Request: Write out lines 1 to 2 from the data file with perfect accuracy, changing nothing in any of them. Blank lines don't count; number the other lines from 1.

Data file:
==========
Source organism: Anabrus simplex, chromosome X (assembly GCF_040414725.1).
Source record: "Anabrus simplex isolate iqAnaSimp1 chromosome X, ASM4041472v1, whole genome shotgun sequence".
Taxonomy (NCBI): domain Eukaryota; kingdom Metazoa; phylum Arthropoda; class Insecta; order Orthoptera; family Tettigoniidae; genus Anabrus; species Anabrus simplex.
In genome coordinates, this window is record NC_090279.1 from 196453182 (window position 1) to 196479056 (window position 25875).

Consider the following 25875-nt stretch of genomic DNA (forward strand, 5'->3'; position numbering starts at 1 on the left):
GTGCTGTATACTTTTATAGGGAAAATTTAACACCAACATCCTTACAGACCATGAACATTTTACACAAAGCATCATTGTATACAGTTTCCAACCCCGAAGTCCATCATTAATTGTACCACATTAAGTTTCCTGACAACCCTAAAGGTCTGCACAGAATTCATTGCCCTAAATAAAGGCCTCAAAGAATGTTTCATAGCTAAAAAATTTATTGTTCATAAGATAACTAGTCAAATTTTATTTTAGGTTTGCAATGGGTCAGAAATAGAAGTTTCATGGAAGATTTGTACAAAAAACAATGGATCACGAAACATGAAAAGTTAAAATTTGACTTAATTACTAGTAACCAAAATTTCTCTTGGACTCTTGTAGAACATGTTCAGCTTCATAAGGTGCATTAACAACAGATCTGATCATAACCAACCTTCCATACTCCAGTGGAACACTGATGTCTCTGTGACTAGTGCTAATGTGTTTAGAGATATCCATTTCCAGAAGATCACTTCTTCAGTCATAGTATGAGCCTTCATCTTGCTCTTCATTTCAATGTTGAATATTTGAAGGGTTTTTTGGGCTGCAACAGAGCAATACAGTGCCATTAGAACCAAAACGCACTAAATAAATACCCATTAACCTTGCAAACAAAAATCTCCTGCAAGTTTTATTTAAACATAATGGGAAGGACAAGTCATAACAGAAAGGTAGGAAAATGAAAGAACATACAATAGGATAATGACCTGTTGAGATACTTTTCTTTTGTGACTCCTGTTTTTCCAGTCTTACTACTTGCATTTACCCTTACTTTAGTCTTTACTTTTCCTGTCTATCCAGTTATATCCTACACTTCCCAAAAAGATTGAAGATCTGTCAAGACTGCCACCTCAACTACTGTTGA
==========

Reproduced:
Source organism: Anabrus simplex, chromosome X (assembly GCF_040414725.1).
Source record: "Anabrus simplex isolate iqAnaSimp1 chromosome X, ASM4041472v1, whole genome shotgun sequence".